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2.2m x 1.4m



The idea of creating an artwork as a memorial to those who perished in the Holocaust has been a dream of mine for some years. I first stumbled across the poem “On a Sunny Evening” whilst reading the chapter titled ‘Hope’ in Elizabeth Kubler Ross’ On Death and Dying. In that chapter, Kubler Ross described coping mechanisms used by individuals in difficult situations; as she writes “the one thing that usually persists ... is hope”. “On a Sunny Evening”, written by an inmate at Terezin camp in 1944, beautifully illustrates this point:



"The sun has made a veil of gold 
So lovely that my body aches. 
Above, the heavens shriek with blue 
Convinced I’ve smiled by some mistake. 
The world’s abloom and seems to smile. 
I want to fly but where, how high? 
If, in barbed wire things can bloom 
Why couldn’t I? I will not die!"

Whilst the name and fate of the poet is unknown, the sentiments captured in those words resonate across the decades. Although the poem was written over sixty years ago, its poignant message of hope has been my inspiration in designing “The World’s Abloom” project. 

The essence of this project was the creation of a community artwork that illustrates the poem in a mix of visually beautiful images, whilst directly involving the members of the Makor Library, many of whom lived through, and only just survived, the Nazi period. Two hundred and sixty five artists contributed to the finished artwork, including child survivors - one of whom actually survived at Terezin for three years. It was my personal hope that participation in the creation of the artwork would be a source of joy and personal engagement, as well as reflection, for all the artists involved. 

I was mindful the artwork should respect Jewish cultural traditions and, given the proposed hanging location of the work [in the children’s library], I wanted the spiritual aspects of the work to be uplifting and rich in meaning. Above all, I wanted the artwork to convey peace, tranquility, life and vitality - in essence a beautiful memorial to the victims of the Holocaust that a child today might gaze upon without fear. Artworks created by two Little girls from Terezin were the sad inspiration for the floral patterns that cover the bottom third of the painting. Friedl Dicker-Brandeis, a Bauhaus - trained art therapist and educator, encouraged Margit Koretzova, aged eleven, and Doris Weiserova, aged twelve, to paint and embroider before their deportation. Both Margit and Doris and their teacher perished in Auschwitz in the autumn of 1944.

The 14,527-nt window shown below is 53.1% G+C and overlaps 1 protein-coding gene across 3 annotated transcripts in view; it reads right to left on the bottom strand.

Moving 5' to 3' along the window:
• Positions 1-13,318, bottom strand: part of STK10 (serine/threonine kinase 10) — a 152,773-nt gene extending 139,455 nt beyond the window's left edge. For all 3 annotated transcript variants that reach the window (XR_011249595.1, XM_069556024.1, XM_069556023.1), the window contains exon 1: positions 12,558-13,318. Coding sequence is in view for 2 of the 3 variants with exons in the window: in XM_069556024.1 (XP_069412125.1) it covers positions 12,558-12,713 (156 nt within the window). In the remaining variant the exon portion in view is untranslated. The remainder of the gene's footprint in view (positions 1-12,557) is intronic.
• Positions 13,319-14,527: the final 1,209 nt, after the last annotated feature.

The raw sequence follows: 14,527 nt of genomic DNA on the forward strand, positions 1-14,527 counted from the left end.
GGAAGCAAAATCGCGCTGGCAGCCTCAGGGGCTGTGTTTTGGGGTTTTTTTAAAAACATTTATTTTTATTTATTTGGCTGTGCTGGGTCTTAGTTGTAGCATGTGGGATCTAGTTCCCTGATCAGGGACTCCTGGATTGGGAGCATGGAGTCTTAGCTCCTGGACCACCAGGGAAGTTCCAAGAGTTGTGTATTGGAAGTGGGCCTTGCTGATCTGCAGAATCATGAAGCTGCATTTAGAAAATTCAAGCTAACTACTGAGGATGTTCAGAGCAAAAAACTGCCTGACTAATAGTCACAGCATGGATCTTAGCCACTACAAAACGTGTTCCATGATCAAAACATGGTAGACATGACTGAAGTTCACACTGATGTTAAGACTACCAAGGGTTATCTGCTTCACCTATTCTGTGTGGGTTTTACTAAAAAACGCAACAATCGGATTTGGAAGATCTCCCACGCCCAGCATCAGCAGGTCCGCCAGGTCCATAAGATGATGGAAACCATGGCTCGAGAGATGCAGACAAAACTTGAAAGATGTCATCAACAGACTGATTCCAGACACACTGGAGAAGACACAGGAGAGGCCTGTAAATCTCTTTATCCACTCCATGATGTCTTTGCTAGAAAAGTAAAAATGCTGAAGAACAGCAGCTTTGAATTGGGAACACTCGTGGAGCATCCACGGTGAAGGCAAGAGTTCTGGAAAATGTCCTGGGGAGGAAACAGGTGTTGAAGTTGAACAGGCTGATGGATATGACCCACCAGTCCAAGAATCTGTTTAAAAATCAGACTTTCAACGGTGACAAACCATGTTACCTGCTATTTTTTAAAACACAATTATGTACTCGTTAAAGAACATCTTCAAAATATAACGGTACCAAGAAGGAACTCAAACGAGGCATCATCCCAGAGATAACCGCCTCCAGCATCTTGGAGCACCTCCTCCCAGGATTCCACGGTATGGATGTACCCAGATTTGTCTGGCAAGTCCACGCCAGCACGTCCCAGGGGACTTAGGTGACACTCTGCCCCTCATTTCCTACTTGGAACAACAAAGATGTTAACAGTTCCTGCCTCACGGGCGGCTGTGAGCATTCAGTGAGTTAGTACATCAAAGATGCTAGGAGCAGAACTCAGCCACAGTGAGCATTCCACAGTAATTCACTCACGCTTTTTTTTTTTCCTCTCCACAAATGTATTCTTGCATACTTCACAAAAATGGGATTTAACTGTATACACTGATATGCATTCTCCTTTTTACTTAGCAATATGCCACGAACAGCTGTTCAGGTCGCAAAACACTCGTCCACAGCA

The central combined tree of life and menorah, and the seven nourishing fruits of the Bible, are symbolic of life and death and resurrection. From the brutal strands of barbed wire that stand for the attempt to destroy the Jewish race and culture between 1939 and 1945, new Life has grown and flourished on shores far from Europe. The two hundred and sixty five names recorded on the edges of the artwork are further testament to hope and survival. The sun in the top left hand corner shines “a veil of gold” over a white dove, striving to fly high to spread peace and light to the whole world.


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